Try making creamy and rich slow cooker butter chicken. This slow cooker curry is inspired by the famous Indian dish, butter chicken (Murgh Makhani). This post was originally shared on January 30, 2014 and updated on October 12, 2020.
One of our favourite things to order for takeout is Indian. We’re pretty lucky here in Toronto because there are fabulous Indian restaurants but out favourite is The Copper Chimney which we have been ordering from for at least ten years.
We have a pretty standard order that always includes butter chicken, chana masala and chicken vindaloo. I find the flavours of Indian cuisine incredibly inspiring so I wanted to try my hand at making butter chicken at home.
Where can I learn more about Indian cuisine?
Madhur Jaffrey is one of my favourite authors for delicious Indian recipes. And I highly recommend her cookbooks if you are looking to cook and learn more about Indian cuisine.
As with all recipes, it starts out with some research. This dish was created in 1947 by the founders of Moti Mahal restaurant in Delhi, India and didn’t become known as “butter chicken” until 1975. (You can learn more about the history of butter chicken here).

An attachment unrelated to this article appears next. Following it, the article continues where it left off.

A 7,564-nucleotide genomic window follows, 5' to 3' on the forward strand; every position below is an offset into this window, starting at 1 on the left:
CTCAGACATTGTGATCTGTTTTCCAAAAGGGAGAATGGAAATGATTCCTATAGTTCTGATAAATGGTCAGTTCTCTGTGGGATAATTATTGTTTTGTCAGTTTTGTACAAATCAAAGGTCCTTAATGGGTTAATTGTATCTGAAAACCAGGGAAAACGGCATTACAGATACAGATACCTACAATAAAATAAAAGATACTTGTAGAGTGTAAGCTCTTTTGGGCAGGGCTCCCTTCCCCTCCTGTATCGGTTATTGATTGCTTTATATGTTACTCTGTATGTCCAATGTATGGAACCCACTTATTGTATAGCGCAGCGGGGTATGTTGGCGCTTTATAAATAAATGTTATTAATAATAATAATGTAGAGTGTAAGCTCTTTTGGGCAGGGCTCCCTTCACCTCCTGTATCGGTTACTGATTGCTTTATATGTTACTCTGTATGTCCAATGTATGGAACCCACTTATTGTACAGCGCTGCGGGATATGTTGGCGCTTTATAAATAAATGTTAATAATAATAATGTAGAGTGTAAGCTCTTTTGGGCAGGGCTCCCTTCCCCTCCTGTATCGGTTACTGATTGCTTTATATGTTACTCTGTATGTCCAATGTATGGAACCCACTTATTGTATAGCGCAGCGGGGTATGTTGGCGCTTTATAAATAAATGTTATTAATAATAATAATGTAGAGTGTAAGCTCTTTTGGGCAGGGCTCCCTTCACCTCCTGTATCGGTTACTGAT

Butter chicken is not typically made in a slow cooker, it’s cooked in a tandoor (traditional clay oven).
I love this recipe for butter chicken from Little Spice Jar. My version was inspired by the slow cooker butter chicken from the New York Times.
Should I brown the chicken before adding to the slow cooker?
I’ve made this recipe many times using both methods. I’ve browned the chicken and onions, which is delicious, but I find that it’s not completely necessary for this dish.
Like many of my favourite slow cooker recipes (like my slow cooker meatballs), butter chicken is the kind of dish that adapts well to this cooking preparation–tender pieces of meat that are simmered in a rich sauce.
To create the sauce for this version of slow cooker butter chicken I use coconut milk, yogurt and tomato paste.
The tomato paste gives the dish its signature colour and I love the sweetness that the coconut milk adds to the finished dish.
I was inspired to use coconut milk from the NYT recipe, though through my research I found that using cream is more typical.
This dish takes about six hours to cook and then I finish it off with a little bit of sugar (the same way you would in a tomato sauce).
I also stir in a couple of tablespoons of butter at the end to add to the richness of the sauce, but this is optional.